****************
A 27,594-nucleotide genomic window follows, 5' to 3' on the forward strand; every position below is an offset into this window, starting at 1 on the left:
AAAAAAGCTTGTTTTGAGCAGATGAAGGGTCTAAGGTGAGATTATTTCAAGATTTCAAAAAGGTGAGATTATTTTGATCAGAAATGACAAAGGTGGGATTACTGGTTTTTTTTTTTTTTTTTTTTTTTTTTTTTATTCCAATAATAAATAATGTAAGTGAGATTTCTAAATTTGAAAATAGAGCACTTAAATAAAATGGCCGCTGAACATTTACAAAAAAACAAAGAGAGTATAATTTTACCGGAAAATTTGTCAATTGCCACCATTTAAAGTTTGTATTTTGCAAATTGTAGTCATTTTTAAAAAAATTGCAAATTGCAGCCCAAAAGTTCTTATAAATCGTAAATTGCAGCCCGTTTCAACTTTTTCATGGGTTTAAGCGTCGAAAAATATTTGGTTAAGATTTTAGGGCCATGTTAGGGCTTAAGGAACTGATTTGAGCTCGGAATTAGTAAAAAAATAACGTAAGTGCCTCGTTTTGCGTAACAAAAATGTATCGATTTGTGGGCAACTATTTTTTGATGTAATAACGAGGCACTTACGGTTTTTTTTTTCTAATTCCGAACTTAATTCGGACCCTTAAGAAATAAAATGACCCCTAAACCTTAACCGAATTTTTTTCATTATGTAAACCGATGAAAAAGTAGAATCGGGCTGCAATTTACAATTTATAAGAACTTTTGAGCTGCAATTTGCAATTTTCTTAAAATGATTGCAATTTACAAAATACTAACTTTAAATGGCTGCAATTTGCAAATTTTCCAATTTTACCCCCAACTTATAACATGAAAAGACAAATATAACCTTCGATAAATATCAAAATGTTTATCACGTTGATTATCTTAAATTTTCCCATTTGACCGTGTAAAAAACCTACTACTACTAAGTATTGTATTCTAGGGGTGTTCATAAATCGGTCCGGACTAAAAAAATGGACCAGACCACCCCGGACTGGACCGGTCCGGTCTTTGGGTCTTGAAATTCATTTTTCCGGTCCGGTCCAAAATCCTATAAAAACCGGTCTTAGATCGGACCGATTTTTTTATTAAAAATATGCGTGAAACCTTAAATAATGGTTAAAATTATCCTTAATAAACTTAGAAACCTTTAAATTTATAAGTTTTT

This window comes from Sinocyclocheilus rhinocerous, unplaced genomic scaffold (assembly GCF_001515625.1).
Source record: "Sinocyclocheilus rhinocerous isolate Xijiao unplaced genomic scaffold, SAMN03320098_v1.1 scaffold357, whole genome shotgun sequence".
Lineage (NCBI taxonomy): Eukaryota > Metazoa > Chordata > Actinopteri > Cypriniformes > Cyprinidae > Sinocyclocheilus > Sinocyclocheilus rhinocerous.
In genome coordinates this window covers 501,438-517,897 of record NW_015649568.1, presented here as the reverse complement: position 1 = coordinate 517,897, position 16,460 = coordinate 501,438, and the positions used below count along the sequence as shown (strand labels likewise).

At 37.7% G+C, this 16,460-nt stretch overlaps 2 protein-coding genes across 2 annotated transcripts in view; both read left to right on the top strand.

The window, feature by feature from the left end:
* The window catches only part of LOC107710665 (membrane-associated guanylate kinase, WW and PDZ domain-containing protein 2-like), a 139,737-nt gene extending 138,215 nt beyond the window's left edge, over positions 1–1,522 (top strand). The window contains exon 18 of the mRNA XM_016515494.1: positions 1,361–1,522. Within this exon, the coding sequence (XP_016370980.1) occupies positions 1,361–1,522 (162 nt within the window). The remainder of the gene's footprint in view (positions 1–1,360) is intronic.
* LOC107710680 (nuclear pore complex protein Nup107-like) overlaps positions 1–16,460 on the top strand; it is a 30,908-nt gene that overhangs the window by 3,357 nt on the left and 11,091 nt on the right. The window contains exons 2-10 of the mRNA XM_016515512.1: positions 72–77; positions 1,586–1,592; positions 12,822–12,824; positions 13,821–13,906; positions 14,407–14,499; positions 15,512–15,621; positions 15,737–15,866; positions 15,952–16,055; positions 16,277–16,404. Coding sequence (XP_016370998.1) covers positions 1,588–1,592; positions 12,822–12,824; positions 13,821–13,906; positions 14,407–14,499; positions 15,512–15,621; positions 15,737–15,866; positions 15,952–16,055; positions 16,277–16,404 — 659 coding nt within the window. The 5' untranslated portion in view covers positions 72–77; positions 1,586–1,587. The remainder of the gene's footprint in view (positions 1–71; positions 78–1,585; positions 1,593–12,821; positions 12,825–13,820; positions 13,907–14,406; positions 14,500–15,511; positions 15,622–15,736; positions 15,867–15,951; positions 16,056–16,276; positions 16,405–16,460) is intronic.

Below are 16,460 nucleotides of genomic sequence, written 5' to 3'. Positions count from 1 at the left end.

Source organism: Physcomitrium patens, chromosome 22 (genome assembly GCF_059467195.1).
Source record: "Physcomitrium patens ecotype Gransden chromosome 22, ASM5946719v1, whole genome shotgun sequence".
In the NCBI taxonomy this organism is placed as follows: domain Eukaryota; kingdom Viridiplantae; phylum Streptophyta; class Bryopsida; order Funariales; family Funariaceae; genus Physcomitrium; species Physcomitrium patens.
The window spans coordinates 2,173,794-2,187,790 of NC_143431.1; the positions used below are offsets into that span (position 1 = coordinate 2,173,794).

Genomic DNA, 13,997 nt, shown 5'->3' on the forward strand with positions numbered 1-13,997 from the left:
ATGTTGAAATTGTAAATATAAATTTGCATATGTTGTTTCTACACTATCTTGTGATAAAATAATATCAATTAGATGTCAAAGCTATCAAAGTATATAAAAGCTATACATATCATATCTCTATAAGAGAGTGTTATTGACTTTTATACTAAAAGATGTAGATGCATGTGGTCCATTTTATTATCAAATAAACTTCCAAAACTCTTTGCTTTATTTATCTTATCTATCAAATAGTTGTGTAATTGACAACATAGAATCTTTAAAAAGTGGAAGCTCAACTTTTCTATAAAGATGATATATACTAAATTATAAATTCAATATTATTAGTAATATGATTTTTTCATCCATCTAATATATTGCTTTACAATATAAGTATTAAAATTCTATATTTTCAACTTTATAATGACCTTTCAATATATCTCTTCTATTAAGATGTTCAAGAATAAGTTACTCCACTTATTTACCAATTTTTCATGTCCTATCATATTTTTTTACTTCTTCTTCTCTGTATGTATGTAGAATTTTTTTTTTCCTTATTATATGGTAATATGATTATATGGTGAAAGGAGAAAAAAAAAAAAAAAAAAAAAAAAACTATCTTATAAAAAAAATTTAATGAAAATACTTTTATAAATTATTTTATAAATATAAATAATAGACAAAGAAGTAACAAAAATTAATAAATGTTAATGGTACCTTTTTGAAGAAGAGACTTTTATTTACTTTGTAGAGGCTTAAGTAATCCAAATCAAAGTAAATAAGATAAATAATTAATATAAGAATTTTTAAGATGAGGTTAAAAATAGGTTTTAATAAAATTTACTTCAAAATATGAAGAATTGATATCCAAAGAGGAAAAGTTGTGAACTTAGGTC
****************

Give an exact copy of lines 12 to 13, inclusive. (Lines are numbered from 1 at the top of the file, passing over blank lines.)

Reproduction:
Source organism: Physcomitrium patens, chromosome 22 (genome assembly GCF_059467195.1).
Source record: "Physcomitrium patens ecotype Gransden chromosome 22, ASM5946719v1, whole genome shotgun sequence".